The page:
How To Setup NFS Server on CentOS 7 for vCloud Director v10 Appliance

Blog Date: 10/25/2019

For the purposes of this demonstration, I will be configuring NFS services on a CentOS 7 VM, deployed to a vSphere 6.7 U3 homelab environment.

NFS Server VM Configuration

Host Name: cb01-nfs01
IP Address:
CPU: 2

Disk 1: 20GB – Linux installation (thin provisioned)
Disk 2: 100GB – Will be used for the vCD NFS share (thin provisioned)

Configure the vCD NFS share disk

For this demonstration, I have chosen not to configure Disk 2 that was added to the VM. Therefore, this “how-to” assumes that a new disk has been added to the VM, and the NFS server has been powered on after.

1) Open a secure shell to the NFS server. I have switched to the root account.
2) On my NFS server, the new disk will be “/dev/sdb”, if you are unsure run the following command to identify the new disk on yours:

fdisk -l

3) We need to format the newly added disk. In my case /dev/sdb. So run the following command:

fdisk /dev/sdb

4) Next with the fdisk utility, we need to partition the drive. I used the following sequence:
(for new partition) : n
(for primary partition) : p
(default 1) : enter
(default first sector) : enter
(default last sector) : enter

5) Before saving the partition, we need to change it to ‘Linux LVM’ from its current format ‘Linux’. We’ll first use the option ‘t’ to change the partition type, then use the hex code ‘8e’ to change it to Linux LVM like so:

Once you see “Command (m for help):” type ‘w’ to save the config.

Create a ‘Physical Volume, Volume Group and Logical Volume

6) Now that the partition is prepared on the new disk, we can go ahead and create the physical volume with the following command:

# pvcreate /dev/sdb1

7) Now we to create a volume group. You can name it whatever suites your naming standards. For this demonstration, I’ve created a volume group named vg_nfsshare_vcloud_director using /dev/sdb1, using the following command:

# vgcreate vg_nfsshare_vcloud_director /dev/sdb1

Creating a volume group allows us the possibility of adding other devices to expand storage capacity when needed.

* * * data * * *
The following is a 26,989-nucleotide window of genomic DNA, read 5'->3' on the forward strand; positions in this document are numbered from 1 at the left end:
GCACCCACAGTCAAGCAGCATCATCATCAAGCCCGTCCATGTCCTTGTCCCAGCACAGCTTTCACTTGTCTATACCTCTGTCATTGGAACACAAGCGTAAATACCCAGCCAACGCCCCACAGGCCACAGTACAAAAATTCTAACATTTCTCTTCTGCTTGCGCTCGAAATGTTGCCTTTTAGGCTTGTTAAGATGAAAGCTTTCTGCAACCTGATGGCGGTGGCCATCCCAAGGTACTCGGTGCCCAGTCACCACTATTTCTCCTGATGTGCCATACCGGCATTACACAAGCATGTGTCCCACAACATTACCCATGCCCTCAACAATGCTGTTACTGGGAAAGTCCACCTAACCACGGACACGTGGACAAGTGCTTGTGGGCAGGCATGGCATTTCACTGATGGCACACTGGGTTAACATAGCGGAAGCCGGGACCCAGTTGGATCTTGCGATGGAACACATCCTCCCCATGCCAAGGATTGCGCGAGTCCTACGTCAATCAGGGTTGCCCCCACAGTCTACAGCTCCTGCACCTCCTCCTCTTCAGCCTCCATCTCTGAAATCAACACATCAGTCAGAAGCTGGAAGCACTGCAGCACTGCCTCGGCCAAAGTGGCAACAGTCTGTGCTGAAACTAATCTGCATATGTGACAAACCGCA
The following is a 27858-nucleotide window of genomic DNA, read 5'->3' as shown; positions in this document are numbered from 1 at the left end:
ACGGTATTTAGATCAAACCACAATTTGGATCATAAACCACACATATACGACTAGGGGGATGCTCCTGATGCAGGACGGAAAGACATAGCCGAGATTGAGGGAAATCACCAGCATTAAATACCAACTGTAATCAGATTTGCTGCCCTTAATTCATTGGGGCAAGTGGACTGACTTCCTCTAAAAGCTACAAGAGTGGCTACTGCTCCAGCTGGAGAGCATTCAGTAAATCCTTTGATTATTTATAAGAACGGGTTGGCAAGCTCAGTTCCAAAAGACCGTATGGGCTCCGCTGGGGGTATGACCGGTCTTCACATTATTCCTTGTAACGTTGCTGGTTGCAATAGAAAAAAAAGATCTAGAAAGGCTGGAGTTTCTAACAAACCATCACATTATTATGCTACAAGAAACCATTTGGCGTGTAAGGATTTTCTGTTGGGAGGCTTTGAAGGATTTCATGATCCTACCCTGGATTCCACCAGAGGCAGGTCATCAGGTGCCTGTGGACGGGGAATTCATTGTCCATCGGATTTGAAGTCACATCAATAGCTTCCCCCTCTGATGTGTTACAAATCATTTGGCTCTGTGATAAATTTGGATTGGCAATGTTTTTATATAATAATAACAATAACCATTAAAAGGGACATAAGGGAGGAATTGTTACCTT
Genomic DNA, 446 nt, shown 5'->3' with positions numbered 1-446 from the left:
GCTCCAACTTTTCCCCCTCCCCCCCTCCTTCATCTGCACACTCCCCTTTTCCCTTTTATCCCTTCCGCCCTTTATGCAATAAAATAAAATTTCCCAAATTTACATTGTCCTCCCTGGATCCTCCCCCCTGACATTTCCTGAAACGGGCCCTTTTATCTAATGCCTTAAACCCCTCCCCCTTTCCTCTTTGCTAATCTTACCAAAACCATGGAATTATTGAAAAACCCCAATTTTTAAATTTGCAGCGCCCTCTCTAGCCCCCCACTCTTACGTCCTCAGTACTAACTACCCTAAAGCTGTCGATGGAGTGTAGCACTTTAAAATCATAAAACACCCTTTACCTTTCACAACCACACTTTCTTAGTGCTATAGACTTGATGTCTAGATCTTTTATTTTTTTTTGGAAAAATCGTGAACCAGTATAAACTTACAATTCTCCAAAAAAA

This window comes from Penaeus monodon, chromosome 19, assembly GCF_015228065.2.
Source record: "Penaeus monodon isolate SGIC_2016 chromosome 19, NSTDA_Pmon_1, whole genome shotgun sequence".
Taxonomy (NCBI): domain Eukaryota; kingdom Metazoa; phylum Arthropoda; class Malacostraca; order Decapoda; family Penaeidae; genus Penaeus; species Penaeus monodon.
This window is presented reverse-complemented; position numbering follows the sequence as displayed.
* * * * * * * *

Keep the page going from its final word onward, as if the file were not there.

8) When it comes to creating logical volumes (LV), the distribution of space must take into consideration both current and future needs. It is considered good practice to name each logical volume according to its intended use.
– In this example I’ll create one LV named vol_nfsshare_vcloud_director using all the space.
– The -n option is used to indicate a name for the LV, whereas -l (lowercase L) is used to indicate a percentage of the remaining space in the container VG.
The full command used looks like:
# lvcreate -n vol_nfsshare_vcloud_director -l 100%FREE vg_nfsshare_vcloud_director

9) Before a logical volume can be used, we need to create a filesystem on top of it. I’ve used ext4 since it allows us both to increase and reduce the size of the LV.
The command used looks like:

# mkfs.ext4 /dev/vg_nfsshare_vcloud_director/vol_nfsshare_vcloud_director

Writing the filesystem will take some time to complete. Once successful you will be returned to the command prompt.

Mounting the Logical Volume on Boot

10) Next, create a mount point for the LV. This will be used later on for the NFS share. The command looks like:

# mkdir -p /nfsshare/vcloud_director

11) To better identify a logical volume we will need to find out what its UUID (a non-changing attribute that uniquely identifies a formatted storage device) is. The command looks like:

# blkid /dev/vg_nfsshare_vcloud_director/vol_nfsshare_vcloud_director

In this example, the UUID is: UUID=2aced5a0-226e-4d36-948a-7985c71ae9e3

12) Now edit the /etc/fstab and add the disk using the UUID obtained in the previous step.

# vi /etc/fstab

In this example, the entry would look like:

UUID=2aced5a0-226e-4d36-948a-7985c71ae9e3 /nfsshare/vcloud_director ext4 defaults 0 0

Save the change with: wq

13) Mount the new LV with the following command:

# mount -a

To see that it was successfully mounted, use the following command similar to:

# mount | grep nfsshare